Photo: Logan Booker/BI
J.J. Green was not recruited to play running back at the University of Georgia, yet he currently finds himself, as a true freshman, starting at the position in a conference that is known for standout backs and lethal defensive linemen. And with two of the nation’s best high school running backs currently pledged to arrive in Athens in time for the 2014 season, Green is taking the approach that they will just have to get in line.
In 2014, Aaron Murray will be getting paid to play quarterback somewhere on Sundays. With Hutson Mason – who we know very little about- taking snaps for the Dawgs, the running game will likely be the main focus of the offense. And for good reason, as Todd Gurley will not yet be eligible to bolt for the NFL, Keith Marshall will be expected to be back at full strength after tearing his ACL early this season, and those two high school pledges, Nick Chubb and Sony Michel, appearing to be on pace to become the next “Gurshall.” But Green doesn’t want to hear that there will be no room for him to continue at running back…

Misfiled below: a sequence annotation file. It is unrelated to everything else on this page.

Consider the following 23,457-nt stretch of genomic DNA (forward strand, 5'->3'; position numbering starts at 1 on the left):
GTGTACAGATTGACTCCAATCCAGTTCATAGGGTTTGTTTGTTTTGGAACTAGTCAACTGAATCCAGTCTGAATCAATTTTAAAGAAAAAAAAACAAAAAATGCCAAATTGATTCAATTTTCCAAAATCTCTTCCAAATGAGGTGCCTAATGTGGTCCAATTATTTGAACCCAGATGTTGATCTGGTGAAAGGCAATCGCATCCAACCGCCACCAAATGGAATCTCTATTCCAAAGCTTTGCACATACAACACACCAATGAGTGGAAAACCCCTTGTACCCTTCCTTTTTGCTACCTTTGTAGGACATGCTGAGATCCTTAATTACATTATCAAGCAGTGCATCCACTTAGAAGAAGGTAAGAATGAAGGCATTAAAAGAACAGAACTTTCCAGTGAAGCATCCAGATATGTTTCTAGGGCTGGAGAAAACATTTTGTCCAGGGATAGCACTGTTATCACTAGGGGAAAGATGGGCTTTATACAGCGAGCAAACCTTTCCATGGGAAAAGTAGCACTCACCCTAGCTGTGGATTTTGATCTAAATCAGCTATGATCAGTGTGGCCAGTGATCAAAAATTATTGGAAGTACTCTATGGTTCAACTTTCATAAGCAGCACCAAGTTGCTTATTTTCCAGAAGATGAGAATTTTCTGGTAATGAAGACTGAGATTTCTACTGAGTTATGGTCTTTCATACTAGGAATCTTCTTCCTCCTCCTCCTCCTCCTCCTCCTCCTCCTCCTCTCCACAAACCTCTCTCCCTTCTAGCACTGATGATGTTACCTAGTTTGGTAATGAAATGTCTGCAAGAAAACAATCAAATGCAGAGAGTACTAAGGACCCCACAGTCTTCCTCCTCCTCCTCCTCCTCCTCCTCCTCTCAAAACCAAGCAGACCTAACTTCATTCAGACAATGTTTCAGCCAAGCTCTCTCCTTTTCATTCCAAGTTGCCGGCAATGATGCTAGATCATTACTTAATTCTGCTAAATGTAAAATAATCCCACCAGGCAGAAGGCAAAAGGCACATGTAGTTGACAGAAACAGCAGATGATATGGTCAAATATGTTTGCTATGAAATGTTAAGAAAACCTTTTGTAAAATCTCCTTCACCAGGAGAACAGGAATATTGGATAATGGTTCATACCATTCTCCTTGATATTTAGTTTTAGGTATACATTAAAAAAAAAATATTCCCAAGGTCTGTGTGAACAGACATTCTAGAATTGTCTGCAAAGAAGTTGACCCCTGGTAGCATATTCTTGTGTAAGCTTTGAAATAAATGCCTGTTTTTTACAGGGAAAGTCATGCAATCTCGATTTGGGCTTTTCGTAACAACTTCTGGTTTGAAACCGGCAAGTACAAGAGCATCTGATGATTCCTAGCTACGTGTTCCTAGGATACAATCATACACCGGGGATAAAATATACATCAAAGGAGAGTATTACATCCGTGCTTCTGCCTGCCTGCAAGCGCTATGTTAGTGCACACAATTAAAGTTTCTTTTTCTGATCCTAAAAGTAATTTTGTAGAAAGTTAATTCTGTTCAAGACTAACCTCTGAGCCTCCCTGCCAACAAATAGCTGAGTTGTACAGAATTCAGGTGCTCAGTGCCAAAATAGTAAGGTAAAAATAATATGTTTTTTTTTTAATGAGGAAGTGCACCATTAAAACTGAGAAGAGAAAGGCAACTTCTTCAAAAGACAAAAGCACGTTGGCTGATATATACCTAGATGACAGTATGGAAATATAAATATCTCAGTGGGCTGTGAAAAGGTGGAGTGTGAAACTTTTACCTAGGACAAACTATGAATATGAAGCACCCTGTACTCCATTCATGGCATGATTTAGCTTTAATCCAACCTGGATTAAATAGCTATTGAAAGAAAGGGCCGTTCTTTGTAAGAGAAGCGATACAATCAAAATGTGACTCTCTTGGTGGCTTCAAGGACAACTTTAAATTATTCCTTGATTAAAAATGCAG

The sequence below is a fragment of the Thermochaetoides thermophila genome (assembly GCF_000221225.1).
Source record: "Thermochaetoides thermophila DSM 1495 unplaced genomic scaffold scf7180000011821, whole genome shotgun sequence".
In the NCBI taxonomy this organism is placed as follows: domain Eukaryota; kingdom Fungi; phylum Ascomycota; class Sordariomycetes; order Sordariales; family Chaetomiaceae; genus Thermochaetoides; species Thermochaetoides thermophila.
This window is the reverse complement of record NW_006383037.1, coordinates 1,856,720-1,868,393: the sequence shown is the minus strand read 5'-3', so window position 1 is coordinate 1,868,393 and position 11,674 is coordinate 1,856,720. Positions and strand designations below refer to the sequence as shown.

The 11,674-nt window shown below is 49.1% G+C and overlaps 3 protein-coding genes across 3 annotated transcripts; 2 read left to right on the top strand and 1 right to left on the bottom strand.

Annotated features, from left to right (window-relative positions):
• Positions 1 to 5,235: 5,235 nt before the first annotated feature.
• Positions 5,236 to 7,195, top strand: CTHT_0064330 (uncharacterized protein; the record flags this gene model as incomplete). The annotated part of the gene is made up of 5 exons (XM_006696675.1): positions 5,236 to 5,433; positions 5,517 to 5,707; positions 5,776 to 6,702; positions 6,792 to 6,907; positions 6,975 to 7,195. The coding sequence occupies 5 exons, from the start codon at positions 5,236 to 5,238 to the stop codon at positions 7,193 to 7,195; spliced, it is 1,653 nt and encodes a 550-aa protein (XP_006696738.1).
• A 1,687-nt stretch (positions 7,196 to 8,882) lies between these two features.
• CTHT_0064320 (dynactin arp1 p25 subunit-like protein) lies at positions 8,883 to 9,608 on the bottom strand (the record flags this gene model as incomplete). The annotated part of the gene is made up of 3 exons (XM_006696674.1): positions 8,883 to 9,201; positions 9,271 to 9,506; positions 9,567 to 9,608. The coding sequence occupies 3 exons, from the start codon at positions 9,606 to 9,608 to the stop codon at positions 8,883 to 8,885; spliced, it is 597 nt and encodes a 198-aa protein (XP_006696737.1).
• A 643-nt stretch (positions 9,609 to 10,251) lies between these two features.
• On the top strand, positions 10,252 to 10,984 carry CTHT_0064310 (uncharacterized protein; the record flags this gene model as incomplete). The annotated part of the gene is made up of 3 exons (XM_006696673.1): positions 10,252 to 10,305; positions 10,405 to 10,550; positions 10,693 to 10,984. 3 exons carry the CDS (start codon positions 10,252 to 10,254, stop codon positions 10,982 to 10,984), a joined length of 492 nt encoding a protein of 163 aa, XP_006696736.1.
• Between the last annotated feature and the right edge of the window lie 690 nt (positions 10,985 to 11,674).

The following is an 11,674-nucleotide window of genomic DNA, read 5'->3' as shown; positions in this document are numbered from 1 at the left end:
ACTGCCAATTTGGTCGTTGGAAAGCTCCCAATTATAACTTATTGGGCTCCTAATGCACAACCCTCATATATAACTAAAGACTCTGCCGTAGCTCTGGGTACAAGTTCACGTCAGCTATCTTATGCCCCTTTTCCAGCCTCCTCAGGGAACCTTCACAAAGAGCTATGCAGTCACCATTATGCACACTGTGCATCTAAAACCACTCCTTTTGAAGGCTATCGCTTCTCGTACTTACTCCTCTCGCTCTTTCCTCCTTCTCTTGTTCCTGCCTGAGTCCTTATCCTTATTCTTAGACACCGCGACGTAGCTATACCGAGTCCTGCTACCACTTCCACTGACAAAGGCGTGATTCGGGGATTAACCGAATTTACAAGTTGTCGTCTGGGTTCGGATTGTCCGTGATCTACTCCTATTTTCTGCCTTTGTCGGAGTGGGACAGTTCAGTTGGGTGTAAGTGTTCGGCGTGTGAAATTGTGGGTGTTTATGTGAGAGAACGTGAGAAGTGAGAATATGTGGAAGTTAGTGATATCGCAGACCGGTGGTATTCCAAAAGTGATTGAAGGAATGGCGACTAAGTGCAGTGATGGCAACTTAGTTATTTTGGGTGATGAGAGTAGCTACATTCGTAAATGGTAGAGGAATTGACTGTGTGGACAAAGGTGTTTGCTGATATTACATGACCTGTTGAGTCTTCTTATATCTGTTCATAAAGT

“I came here to compete, so I am going to stay at running back,” Green said. “We are just going to have to show the young ones the ropes, like [Gurley and Marshall] showed us. We’ve got to teach them the plays, because the coaches are not always going to be there. It becomes up to the upperclassmen to teach the lowerclassmen the plays. Sometimes you have to have extra study time, where you have to do it on your own.”
Photo: Logan Booker/BI
Coming out of Camden County High School (Georgia), and listed as 5-foot-9, 189 pounds, Green does not look like the physical running backs that the SEC is known for. Green, however, views that as an advantage to himself, as he tends to get lost behind the behemoth offensive linemen from time to time.
(Laughing) “I get lost plenty of times!” Green said. “But that’s how I break some of my runs, because linebackers think they fit their blocks, and then I just shoot right by and they never notice. I think that helps a lot being short.”